Ipswich pub story - beer we go!
Sitting outside the Shepherd and Dog public house on the Ipswich to Felixstowe Road, with a packet of crisps and a bottle of lemonade or a glass of “shandy,” was a treat for many children for a few decades after the Second World War, while their parents sat inside the pub’ enjoying a drink.
The Shepherd and Dog did a good trade with families, some on cycles, stopping on their way back to Ipswich after a day on the beach. The old building was demolished when the road was widened and the present building of that name was built set further back.
This public house was recalled recently in Kindred Spirits when Mrs Vietch of Felixstowe asked if anybody could recall a poem from her childhood featuring the names of pubs on the Ipswich to Felixstowe route. Colin Whitmore contacted me by e-mail. He said: “As a schoolboy from London, I used to stay with my aunt and uncle who lived in Badshah Avenue, Ipswich, for all six weeks of the school summer holidays every year from about 1949 to 1956. My uncle Bert owned the piggeries opposite the Shepherd and Dog and we used to have lunch at the pub.
He went inside with his pint chatting to locals and I was sitting on the doorstep with my “shandy” and crisps and my feet only inches from the traffic flowing past. Children were not allowed in pubs at all in those days. I learnt a lot about life working with him at the piggeries and also learnt to drive all manner of vehicles enabling me to pass my driving test after only two lessons in 1958.”
Audrey Leckenby (nee Gould) said: “I was a child in the late 1920s and early 30s and the picture brought memories to me. My father was then driving his first car, a Rover 8 with a ‘Dicky Seat’ in which I was at first afraid to travel. We had a beach hut at Felixstowe, which we frequently visited and as a treat on the way home he pulled up at the pub door, went in and emerged with glasses of fizzy lemonade, cheese sandwiches and biscuits, which I thought was wonderful. Ladies and children did not enter pubs in those days.”
Jean Austin also contacted by e-mail with a reminder of the time when children collected family autographs and most contributors would write a poem or something amusing in the book.
An entry from 1912 gives a good idea of how many public houses there were in Ipswich a century ago. Jean said: “A distant cousin, Don Edwards, who now lives in Canada, sent me an item written in his mother’s autograph book in 1912, by a neighbour at Belstead. Don’s mother was Victoria Nicholls, born in 1900 in Belstead. She was an assistant teacher at the village school in Belstead before her marriage, and was also a member of the choir and the assistant organist at Belstead Church.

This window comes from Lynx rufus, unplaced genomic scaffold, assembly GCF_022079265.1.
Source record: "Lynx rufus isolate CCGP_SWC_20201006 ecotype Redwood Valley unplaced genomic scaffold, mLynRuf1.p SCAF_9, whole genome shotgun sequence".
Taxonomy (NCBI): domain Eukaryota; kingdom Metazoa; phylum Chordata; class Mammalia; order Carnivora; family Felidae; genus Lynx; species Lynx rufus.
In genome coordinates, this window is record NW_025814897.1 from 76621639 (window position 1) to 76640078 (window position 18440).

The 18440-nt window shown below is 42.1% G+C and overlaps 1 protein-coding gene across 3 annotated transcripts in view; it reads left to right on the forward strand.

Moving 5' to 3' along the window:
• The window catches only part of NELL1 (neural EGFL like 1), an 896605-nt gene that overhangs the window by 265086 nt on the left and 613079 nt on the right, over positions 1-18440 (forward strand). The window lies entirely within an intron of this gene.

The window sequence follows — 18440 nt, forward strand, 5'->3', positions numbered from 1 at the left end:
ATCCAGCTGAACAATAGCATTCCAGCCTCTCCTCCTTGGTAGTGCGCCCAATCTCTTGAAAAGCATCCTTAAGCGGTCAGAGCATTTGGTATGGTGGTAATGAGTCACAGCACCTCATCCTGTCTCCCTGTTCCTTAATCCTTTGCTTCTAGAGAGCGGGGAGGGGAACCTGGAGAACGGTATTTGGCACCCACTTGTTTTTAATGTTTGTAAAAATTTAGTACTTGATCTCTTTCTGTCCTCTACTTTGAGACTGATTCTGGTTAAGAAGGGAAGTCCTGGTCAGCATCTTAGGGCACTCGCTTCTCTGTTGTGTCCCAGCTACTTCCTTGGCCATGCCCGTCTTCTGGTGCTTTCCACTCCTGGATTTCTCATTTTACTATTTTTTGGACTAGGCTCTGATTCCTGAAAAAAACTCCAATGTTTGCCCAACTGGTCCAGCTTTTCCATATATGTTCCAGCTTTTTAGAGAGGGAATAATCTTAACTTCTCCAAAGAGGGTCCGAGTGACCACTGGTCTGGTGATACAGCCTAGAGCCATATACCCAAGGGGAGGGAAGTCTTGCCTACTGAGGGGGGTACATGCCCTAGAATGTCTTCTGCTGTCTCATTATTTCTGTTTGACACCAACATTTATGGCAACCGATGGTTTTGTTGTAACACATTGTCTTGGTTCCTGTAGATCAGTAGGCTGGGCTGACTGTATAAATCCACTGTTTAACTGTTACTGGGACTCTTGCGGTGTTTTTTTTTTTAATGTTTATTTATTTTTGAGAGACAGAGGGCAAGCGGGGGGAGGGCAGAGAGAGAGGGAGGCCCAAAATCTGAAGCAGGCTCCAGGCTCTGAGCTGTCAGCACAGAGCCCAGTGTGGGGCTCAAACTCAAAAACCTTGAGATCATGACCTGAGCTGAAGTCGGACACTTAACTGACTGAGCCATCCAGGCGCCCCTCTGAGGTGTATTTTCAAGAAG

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“Don believes that the story names all the pubs in Ipswich at the time.
‘Coming to IPSWICH ARMS by the GREAT EASTERN RAILWAY we received a welcome SALUTATION at the STATION by the DUKE OF KENT who gave us a ROSE and a sprig of MYRTLE and invited us on board his SHIP which had a PILOT and was lying at ANCHOR at a SAFE HARBOUR in the ORWELL with LORD NELSON the hero of TRAFALGAR who travelled the GLOBE as commander.
“Getting into the SHIPS LAUNCH we were soon on board and were surprised to find that the MARQUIS OF CORNWALLIS who had the GOLDEN KEY had opened the CANTEEN and had taken THREE CUPS too much had thrown the UNION JACK at the THREE SWANS swearing that he was an old SEA HORSE he threw the ADMIRALS HEAD at the EMPEROR and even bid DEFIANCE to the LEOPARD which the GREEN MAN was guarding with his GUN AND HALBERD.
“The LORD CHANCELLOR, remarking that the CASE IS ALTERED and the BRITISH LION is insulted we bid goodbye to NEPTUNE and got into the WHERRY which took us to the STEAMBOAT and had a HAPPY RETURN to shore. GROSVENOR who had the CROSS KEYS of the Public Hall wanted a POST CHAISE with a BLACK AND WHITE HORSE and a BLUE COAT BOY to drive him but we preferred the COACH AND HORSES so that we could get a Freston BOOT from Freeman, Hardy and Willis, passing the COUNTY HOTEL we saw the RED LION and the UNICORN fighting for the CROWN which so frightened the EAGLE and the DOVE that shaking their feathers they flew into the MULBERRY TREE, the WHITE HART and the RUNNING BUCK hiding behind the ROYAL OAK while the DOLPHIN running into the MARSH knocked the BEEHIVE into the ARBORETUM.
“SUFFOLK gave us the GRIFFIN for a TANKARD at the COCK AND PYE and though the SUN was well up, we found VICTORIA who was anything but an ANGEL in the KINGS ARMS which the DUKE OF YORK said he did not mind, but we knew it was a case of FOX AND GRAPES with him.
“Carlton with HORSE AND GROOM said he had been chasing the HARE AND HOUNDS as far as PORTABELLA but his GREYHOUND was no good and he knew that a FALCON in the hand was worth an OSTRICH in the WHITE ELM or a SWAN in the VINE. The FREEMASONS had a safe ASYLUM in the BARLEY MOW and ringing the OLD BELL, this summoned the CHEQUERS to see to the keeping of the HALF MOON AND STAR and the CROWN AND ANCHOR which had a TAP, Ellis said as good as THREE TUNS.
“The last we saw was the PRINCE OF WALES wearing the order of the GOLDEN FLEECE sitting on the WOOLPACK under the MAYBUSH with JOHN BARLEYCORN singing RULE BRITANNIA.”